Filmmaker Spike Lee is angry. Actually, he’s seething. His ire for the Trump administration was evident this past May at the Cannes Film Festival where he repeatedly called the U.S. President a “motherfucker” for his weak response to the white nationalism seen during the protests in Charlottesville last summer. Lee’s rage is more than evident in his newest film, BlacKkKlansman – a cinematic return-to-form for Lee and his most significant and politically-jarring work since his 1992 biopic Malcolm X.
Directed, produced and co-written by Lee, this true-life joint stars John David Washington (TV’s Ballers) as Detective Ron Stallworth, an ambitious, black rookie cop in the Colorado Springs Police Department. In 1979, Ron saw a newspaper ad looking for men to join a local Klu Klux Klan chapter and decided to call up the number and pose as a racist white man interested in the organization.
Once he set up a line of communication, Stallworth teamed up with one of his white fellow detectives, Flip Zimmerman (Adam Driver), to be the face of his invented bigot and infiltrate the group when they invite him out to meet. While Flip poses as Ron and collects intel on the KKK, Ron continues to speak over the phone to the group’s leaders, including KKK Grand Wizard David Duke (Topher Grace). Not long after, Ron (and Flip posing as Ron) are named head of the chapter.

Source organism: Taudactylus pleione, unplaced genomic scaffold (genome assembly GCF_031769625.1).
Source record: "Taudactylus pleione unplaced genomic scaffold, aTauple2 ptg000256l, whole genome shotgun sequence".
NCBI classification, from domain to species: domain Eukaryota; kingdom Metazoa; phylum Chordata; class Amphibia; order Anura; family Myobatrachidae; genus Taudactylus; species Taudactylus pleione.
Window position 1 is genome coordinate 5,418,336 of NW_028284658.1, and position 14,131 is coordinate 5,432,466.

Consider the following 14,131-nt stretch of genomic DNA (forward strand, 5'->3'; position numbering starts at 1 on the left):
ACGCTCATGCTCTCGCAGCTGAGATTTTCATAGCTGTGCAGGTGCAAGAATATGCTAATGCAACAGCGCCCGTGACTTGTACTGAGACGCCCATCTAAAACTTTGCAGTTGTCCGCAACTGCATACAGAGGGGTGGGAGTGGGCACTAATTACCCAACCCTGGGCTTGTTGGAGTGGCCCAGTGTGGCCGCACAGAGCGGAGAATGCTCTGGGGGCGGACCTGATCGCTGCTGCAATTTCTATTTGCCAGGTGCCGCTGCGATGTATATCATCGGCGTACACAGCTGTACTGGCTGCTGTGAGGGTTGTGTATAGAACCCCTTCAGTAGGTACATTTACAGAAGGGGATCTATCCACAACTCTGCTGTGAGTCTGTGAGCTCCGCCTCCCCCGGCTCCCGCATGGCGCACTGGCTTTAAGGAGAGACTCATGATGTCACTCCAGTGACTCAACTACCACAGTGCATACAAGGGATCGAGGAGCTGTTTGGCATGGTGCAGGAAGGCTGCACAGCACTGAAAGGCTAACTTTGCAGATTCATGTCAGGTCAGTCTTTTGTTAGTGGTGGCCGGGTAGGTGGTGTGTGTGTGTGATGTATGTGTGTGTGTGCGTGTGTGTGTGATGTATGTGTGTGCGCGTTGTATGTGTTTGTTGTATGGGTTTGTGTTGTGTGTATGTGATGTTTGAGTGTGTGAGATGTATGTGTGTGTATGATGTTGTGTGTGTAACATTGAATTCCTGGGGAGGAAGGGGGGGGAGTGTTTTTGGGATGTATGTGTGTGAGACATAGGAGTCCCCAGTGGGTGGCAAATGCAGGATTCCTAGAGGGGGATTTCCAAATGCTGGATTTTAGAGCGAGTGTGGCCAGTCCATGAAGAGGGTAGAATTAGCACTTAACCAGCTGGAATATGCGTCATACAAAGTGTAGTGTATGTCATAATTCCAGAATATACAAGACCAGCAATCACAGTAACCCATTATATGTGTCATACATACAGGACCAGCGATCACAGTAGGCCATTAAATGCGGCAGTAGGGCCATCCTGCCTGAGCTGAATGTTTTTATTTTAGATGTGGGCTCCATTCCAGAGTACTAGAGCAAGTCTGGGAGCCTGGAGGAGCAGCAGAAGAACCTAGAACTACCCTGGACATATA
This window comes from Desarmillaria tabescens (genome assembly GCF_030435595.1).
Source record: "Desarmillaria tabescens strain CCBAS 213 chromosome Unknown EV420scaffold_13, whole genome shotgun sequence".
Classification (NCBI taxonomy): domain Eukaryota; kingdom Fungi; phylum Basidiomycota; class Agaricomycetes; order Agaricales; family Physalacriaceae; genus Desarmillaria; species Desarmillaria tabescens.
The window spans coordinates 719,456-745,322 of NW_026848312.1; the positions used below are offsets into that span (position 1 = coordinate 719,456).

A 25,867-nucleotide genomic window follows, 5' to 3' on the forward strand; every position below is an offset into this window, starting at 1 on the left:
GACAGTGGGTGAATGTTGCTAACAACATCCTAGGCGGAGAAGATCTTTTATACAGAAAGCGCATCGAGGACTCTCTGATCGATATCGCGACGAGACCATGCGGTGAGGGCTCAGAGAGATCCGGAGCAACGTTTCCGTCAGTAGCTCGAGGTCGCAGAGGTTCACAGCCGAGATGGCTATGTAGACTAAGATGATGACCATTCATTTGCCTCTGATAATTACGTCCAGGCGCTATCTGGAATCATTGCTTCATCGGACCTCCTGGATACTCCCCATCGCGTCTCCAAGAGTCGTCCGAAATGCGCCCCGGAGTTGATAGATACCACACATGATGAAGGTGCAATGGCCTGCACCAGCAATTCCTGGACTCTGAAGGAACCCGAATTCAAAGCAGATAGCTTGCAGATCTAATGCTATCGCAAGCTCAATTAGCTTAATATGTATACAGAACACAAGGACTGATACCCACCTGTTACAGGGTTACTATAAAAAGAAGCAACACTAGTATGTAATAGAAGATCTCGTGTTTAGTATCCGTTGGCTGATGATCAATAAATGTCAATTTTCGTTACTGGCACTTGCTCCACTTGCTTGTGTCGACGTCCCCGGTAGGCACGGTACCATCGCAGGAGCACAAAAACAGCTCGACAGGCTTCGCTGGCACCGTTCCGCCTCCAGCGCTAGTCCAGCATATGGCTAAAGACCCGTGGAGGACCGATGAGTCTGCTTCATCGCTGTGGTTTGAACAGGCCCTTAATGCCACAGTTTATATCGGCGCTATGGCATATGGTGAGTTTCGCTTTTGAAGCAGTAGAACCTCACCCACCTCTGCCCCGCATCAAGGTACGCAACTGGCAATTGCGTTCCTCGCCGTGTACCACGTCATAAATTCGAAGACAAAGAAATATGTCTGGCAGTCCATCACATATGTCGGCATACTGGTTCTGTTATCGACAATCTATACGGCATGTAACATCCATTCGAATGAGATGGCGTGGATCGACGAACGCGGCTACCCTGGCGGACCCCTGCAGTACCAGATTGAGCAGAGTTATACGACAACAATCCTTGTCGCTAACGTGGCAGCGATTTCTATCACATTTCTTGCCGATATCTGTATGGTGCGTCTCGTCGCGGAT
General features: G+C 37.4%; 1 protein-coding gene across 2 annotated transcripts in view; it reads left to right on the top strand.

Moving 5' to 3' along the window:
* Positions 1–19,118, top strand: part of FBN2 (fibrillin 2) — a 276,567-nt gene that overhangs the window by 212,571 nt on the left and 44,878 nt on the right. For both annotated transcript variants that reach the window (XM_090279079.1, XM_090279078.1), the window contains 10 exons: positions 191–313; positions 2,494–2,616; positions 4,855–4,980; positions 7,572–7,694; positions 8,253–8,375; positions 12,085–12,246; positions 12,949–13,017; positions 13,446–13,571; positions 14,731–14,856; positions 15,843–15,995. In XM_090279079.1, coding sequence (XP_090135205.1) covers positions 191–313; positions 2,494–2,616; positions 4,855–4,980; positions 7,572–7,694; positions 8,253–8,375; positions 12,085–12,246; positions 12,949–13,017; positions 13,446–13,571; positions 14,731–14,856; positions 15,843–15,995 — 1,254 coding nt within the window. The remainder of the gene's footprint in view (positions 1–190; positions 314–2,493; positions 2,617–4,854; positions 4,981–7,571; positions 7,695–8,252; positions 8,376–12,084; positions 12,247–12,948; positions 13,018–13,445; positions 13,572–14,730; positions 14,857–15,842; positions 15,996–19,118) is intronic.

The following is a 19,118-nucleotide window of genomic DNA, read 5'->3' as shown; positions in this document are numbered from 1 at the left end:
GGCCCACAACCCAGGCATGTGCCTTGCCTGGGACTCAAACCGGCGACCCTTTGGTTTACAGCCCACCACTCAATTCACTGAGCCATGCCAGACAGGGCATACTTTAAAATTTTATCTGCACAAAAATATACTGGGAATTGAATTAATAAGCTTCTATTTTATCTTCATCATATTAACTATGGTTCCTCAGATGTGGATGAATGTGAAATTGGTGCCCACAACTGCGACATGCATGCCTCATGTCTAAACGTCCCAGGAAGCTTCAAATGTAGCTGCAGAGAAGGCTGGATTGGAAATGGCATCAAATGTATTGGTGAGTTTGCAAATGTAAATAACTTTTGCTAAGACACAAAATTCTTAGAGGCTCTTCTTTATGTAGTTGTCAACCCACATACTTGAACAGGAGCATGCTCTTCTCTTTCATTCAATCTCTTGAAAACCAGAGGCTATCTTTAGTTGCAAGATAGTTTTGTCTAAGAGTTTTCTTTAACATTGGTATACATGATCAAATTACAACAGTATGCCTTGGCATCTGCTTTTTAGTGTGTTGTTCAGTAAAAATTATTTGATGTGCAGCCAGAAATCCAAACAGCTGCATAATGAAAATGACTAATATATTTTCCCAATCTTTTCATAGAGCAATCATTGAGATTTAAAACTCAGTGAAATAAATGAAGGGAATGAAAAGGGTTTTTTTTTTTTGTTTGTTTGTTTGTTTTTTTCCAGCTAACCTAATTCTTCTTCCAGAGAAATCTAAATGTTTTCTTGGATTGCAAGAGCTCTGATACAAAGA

In real life, Stallworth kept the undercover investigation a secret for almost 30 years, until 2006, when he revealed it to a reporter, and then, eight years later, released his book Black Klansman. Now, Lee has taken full control of Stallworth’s story as an activist filmmaker and uses it as an indictment on the president, his administration and the shameless, racially-divisive hotbed America has become since Trump started campaigning more than three years ago. Lee punches, and he punches hard.
It is obvious he has an agenda, so if you’re part of the Trump base, you’re not going to like what the Honorary Oscar winner has to say and how he parallels the current racial tension in this country to what Stallworth uncovered during his own daring mission. As apparent as it is, however, Lee’s intent doesn’t take away from the craftsmanship of his direction and the convincing tonal shifts that make BlacKkKlansman pivot from intriguing crime caper to biting contemporary satire so fluidly.
Also noteworthy is that during the more humorous scenes, Lee never steps outside the real-world situationin which BlacKkKlansman lives, unlike filmmaker Quentin Tarantino does with his hilarious KKK scenes in 2012’s Django Unchained. Lee keeps things grounded and seems to know when to jab and when to let the disturbing narrative speak for itself.